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Anyone else feeling like the fix is in?

twig's picture

Maybe it's me, but last night's convention/sideshow convinced me that this whole process of electing a president is nothing but a sham, something for the rubes to chatter about while the real action is going on in an entirely different tent.

I know this isn't an original thought by any stretch, but the R convention really drove it home. It just seems like the decision about who is going to sit in the oval office has already been made. But to continue the illusion of democracy, they've got all three rings going full tilt.

To tell the truth, I didn't even watch the whole pathetic spectacle, just heard snippets of the speeches on the radio and then skimmed over the reactions today. The whole deal seems hollow at the center (sorry for the vagueness, but it's hard to explain). It's like watching one of the Olympic events after the announcer told you who won the gold. Of course, it's actually much worse, because whoever is "elected," we know the outcome won't be good.

Anyways, I was just wondering if anyone else is getting a sense of this being a done deal. Your reply choices are below:

Yes.
No.
Go back to Plantidote.

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Comments

letsgetitdone's picture
Submitted by letsgetitdone on

to know it was fixed? Both parties are on a course toward destroying American democracy. One party wants to do it faster than the other. What each of us has to decide is whether we want the one that's boiling out from slowly or the one that wants to turn up the heat to temperature that will kill the frog in the next few years.

My own view is that the Party working more slowly gives us more time to organize alternatives, while the Party wanting to do it very quickly will leave us with very few options for doing anything about it. So, I guess I'm with the party doing things more slowly for now.

But right after the election we need to have organized alternatives for 2014 so we have more than shit sandwiches for that election. And by 2016 we have to be in a position to bury the rotting carcasses of the two legacy either through internal revolutions within the parties or through replacing them with entirely new structures.

twig's picture
Submitted by twig on

we know where this is headed.

For some reason, I keep thinking of this election in recovery terms, which means nothing's going to change until we hit rock bottom, and that hasn't happened yet. Not a very pleasant thought, but I guess we'll see soon how it plays out and whether we get boiled slowly or quickly. Neither one sounds like fun.

twig's picture
Submitted by twig on

there's a housing development near where I live with some of the biggest houses I've ever seen -- 15,000 square feet is modest there.

One of the neighbors I was talking to about it said that the reason we don't see people there very often is because these are fourth, fifth, or sixth homes for most the residents. So, yes, obviously if the weather/pollution/radiation levels are not to their liking here, they'll go to House #3 or #4 or wherever it's more pleasant. Actually, they're already doing it. People may not be aware of it since it's not right in their faces, like it is here.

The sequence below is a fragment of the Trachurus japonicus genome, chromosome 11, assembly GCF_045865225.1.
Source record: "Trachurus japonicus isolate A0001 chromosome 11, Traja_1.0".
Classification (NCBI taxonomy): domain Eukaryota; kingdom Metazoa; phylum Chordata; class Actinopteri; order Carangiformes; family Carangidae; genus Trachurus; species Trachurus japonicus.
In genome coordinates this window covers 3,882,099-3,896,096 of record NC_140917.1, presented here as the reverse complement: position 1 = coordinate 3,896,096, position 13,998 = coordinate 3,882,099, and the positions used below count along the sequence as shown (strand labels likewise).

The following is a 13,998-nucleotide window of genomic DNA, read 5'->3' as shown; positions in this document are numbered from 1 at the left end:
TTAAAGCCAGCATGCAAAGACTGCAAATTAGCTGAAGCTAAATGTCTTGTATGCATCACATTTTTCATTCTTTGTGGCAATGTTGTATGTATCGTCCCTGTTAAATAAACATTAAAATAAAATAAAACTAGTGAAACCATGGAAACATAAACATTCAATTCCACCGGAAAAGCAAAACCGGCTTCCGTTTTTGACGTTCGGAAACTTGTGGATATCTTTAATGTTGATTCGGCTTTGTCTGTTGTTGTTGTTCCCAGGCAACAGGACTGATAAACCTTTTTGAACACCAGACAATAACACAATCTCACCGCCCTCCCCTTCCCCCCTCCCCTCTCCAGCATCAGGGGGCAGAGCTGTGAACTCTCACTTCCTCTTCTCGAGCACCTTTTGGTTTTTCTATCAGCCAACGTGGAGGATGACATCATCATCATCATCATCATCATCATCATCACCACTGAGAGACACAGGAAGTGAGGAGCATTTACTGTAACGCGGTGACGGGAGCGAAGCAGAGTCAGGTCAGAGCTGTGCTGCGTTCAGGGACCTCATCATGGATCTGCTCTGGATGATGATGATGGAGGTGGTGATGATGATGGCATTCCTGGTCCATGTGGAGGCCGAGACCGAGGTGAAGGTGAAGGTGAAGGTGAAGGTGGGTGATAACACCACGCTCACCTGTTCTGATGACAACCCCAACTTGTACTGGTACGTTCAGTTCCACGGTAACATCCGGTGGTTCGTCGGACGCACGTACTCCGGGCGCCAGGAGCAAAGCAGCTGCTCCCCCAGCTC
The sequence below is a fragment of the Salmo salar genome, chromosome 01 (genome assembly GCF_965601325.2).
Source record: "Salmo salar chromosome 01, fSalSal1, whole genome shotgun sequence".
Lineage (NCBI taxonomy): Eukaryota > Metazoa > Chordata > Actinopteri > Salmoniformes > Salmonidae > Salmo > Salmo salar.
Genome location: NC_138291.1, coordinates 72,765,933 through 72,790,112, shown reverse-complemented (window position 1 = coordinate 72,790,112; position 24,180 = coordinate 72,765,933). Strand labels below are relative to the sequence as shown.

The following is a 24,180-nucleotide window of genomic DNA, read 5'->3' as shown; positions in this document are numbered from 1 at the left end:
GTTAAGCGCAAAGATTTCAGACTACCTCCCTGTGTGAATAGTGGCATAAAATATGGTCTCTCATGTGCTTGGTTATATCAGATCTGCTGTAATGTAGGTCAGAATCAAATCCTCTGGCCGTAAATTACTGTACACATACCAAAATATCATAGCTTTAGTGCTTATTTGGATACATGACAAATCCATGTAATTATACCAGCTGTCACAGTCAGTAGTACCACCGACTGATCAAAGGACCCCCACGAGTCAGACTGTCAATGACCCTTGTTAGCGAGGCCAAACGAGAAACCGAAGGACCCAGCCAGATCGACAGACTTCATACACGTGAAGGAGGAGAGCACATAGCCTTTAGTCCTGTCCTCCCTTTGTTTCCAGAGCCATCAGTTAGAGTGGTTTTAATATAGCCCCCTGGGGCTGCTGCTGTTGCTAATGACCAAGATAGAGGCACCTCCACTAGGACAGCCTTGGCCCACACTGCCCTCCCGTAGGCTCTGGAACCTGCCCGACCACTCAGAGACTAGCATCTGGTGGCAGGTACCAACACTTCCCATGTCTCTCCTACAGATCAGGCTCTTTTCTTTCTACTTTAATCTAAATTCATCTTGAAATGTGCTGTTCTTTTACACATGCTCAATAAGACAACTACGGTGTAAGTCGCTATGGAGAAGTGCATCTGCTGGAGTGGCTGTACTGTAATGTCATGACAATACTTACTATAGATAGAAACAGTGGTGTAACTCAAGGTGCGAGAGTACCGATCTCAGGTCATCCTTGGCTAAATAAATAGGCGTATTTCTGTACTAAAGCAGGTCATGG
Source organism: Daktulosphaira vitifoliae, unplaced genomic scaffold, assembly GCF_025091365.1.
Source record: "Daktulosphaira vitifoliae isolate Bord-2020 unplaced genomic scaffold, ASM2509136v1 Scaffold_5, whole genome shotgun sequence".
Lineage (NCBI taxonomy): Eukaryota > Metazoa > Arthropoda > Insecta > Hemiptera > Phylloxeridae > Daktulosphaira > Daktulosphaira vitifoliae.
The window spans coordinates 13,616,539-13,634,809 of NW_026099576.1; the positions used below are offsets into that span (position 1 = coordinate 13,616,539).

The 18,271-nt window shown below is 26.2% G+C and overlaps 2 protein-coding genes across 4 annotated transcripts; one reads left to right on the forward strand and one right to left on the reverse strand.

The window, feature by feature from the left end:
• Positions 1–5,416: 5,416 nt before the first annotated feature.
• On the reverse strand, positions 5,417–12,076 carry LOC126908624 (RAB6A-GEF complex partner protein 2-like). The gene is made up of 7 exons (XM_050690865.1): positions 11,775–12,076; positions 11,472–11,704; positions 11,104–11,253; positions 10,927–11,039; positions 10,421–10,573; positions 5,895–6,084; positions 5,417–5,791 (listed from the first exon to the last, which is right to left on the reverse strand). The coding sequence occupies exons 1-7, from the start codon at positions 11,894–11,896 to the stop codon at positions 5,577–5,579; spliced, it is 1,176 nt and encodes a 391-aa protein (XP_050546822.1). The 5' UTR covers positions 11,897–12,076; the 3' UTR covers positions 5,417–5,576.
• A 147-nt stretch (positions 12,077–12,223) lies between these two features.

twig's picture
Submitted by twig on

this is exactly what the low-info voters I know want to hear -- vague ideas that seem full of promise as long as you don't examine them too closely.

Doesn't matter if Romney's entire platform is built on lies -- what's happening now is not working for these people and here's a guy who's telling them he can fix that. They don't care how, they don't want to know details, they don't want to think about any of it. They want a grown-up who will do all that for them.

This is the exact mindset among my relatives, who have gotten the short end of the stick since Reagan was elected. And of course, they voted for him -- twice! Now they'll vote for Romney because he says he'll make it all better. Twelve million jobs, lower taxes, free ponies for everyone!! Hard to argue with that...

twig's picture
Submitted by twig on

at least with people I know. It doesn't help that Obama walked away from all his campaign promises, either. Why believe any politician? Which one hasn't screwed them over? Actually, why bother voting?

Those are the replies I hear now. The average person isn't getting any benefit from the process, no matter who they vote for.

okanogen's picture
Submitted by okanogen on

For which side? Seriously. Isn't this a heads I win, tails you lose scenario?

DCblogger's picture
Submitted by DCblogger on

Obama has promised the kleptocracy that there will be no accountability and the kleptocracy has decided to deliver the country to Obama.

okanogen's picture
Submitted by okanogen on

After this weekend, and considering even things like Eastwood's speech, I agree that the fix is in for Obama.